Over the past year, the brand has come under fire from anti-fur protestors who staged screechingly loud and aggressive protests outside its runway shows. The company also became the target of criticism in the British press for its decision to destroy new, but unsalable, merchandise each year.
“Modern luxury means being socially and environmentally responsible,” said Marco Gobbetti, Burberry’s chief executive officer. “This belief is core to us at Burberry and key to our long-term success. We are committed to applying the same creativity to all parts of Burberry as we do to our products.”
With regard to the unsalable merchandise, Burberry came under fire at its latest annual general meeting in July for its practice of destroying unsalable clothing.
Burberry and other luxury brands have long been fearful of unsold or unusable merchandise leaking into the gray market or into the hands of counterfeiters, hence the practice of burning clothing. Shareholders at the meeting asked why they couldn’t just buy the clothing at discounted rates.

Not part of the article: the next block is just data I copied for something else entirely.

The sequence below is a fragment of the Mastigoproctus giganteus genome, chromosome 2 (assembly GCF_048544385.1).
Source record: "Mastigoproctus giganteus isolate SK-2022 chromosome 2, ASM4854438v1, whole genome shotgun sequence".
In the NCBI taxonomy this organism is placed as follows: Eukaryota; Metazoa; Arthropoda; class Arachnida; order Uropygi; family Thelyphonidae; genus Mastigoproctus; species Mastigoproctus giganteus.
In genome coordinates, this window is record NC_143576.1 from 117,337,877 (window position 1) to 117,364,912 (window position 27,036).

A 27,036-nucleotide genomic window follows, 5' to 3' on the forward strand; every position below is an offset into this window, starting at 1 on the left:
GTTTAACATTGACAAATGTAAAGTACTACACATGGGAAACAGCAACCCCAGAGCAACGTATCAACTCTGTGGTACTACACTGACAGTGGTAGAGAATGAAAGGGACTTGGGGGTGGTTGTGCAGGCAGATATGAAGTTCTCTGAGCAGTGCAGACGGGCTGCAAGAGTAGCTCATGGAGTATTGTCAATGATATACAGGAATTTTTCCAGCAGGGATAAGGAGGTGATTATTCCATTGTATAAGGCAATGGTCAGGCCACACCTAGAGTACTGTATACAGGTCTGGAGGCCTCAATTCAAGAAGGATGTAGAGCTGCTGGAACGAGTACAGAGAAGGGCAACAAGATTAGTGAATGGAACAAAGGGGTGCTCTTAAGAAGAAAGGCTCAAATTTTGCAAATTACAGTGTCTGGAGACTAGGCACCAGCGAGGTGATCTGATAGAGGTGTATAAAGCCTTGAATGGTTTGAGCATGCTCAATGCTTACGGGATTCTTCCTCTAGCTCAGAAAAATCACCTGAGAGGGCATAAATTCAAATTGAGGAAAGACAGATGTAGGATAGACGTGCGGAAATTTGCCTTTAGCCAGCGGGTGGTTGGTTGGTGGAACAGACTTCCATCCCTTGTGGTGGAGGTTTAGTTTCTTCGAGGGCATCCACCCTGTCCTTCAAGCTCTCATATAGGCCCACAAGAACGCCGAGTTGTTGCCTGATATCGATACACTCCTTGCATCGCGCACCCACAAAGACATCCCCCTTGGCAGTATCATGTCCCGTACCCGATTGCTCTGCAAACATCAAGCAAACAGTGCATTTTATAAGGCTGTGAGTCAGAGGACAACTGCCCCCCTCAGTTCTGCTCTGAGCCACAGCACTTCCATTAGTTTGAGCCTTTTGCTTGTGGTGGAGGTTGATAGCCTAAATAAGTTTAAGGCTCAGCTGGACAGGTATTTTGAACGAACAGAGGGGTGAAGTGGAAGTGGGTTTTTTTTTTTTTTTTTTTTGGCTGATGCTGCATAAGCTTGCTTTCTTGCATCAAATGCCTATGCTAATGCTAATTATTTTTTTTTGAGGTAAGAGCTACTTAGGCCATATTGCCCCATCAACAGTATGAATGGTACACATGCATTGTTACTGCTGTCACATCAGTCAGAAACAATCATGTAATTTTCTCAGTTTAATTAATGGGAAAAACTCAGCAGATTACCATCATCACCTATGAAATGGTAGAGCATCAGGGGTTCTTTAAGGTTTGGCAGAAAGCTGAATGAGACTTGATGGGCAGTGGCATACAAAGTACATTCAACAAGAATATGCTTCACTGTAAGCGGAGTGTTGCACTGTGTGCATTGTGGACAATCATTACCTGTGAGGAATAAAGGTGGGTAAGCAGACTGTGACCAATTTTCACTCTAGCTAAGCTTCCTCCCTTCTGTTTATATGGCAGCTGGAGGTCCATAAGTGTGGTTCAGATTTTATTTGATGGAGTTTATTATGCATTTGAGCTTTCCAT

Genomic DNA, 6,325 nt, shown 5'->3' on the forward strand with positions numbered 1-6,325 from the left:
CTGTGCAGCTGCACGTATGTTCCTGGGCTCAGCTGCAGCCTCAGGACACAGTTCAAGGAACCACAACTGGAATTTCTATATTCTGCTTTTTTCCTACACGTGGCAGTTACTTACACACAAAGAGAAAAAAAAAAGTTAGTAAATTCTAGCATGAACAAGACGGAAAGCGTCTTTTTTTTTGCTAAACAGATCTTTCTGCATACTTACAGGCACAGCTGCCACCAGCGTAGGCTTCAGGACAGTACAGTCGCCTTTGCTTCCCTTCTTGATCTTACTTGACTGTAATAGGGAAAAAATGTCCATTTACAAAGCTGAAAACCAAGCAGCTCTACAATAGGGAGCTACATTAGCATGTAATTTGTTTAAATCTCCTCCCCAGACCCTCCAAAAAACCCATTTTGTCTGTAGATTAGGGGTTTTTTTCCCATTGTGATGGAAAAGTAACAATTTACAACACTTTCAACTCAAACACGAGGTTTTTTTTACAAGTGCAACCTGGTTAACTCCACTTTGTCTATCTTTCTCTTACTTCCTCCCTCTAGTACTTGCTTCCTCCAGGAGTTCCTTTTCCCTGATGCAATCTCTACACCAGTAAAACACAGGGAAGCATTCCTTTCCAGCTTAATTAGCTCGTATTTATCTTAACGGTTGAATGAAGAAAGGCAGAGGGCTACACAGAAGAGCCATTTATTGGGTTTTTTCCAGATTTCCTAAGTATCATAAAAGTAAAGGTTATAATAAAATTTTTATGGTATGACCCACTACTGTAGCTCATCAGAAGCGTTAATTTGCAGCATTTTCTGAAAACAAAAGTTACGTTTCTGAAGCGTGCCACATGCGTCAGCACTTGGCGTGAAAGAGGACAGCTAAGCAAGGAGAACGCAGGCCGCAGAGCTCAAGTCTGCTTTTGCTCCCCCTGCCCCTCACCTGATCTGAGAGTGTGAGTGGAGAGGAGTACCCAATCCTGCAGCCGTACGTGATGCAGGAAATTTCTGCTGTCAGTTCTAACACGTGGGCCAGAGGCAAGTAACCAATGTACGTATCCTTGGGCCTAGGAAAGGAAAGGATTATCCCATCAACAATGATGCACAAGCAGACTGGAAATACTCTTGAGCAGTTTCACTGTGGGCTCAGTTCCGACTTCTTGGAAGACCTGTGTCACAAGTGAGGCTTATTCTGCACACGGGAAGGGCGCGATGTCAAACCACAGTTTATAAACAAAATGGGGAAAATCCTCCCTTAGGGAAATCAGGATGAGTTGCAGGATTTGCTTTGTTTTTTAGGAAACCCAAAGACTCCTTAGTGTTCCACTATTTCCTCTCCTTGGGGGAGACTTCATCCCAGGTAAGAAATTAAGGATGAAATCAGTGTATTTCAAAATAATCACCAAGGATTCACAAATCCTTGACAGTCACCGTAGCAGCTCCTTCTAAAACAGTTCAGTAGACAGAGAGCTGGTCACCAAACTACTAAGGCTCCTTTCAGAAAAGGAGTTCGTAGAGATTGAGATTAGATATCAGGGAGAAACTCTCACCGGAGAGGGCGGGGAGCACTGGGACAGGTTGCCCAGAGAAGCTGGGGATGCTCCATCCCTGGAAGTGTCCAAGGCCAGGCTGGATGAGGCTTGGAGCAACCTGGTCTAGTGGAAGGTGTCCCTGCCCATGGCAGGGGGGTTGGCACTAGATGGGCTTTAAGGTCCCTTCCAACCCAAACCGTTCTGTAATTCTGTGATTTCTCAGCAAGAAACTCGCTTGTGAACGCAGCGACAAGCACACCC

Burberry said its decision to cease destruction builds on the goals it set last year as part of its five-year responsibility agenda and its commitment to help tackle the causes of waste. “We already reuse, repair, donate or recycle unsalable products and we will continue to expand these efforts,” the company said on Thursday.
As reported, Burberry has inked a deal with accessories company Elvis & Kresse to transform 120 tons of leather offcuts into new products over the next five years.
The Burberry Foundation, a charity, has established the Burberry Material Futures Research Group with the Royal College of Art to invent new sustainable materials, and is looking at ways of developing a more inclusive and sustainable cashmere industry in Afghanistan.
The efforts have been recognized by Burberry’s inclusion in the Dow Jones Sustainability Index for the third consecutive year.
This story was reported by WWD and originally appeared on WWD.com.